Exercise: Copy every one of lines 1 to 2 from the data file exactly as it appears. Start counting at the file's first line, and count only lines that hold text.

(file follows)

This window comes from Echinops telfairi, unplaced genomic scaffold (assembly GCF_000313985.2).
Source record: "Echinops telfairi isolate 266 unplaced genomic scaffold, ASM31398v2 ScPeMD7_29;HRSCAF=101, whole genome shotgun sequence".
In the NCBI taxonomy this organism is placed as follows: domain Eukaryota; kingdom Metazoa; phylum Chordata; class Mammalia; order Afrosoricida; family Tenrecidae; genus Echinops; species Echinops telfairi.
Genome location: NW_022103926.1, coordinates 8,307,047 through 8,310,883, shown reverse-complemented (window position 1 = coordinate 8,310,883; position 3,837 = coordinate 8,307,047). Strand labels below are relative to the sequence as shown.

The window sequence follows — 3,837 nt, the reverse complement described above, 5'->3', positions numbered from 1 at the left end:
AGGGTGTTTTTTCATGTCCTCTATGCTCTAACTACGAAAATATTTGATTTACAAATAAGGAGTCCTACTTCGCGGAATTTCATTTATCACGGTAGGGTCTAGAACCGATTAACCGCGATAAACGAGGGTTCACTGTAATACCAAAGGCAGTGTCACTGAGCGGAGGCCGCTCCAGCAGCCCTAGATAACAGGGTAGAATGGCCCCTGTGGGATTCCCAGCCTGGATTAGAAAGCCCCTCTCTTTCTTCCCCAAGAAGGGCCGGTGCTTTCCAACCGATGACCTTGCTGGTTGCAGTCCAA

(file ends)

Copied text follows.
This window comes from Echinops telfairi, unplaced genomic scaffold (assembly GCF_000313985.2).
Source record: "Echinops telfairi isolate 266 unplaced genomic scaffold, ASM31398v2 ScPeMD7_29;HRSCAF=101, whole genome shotgun sequence".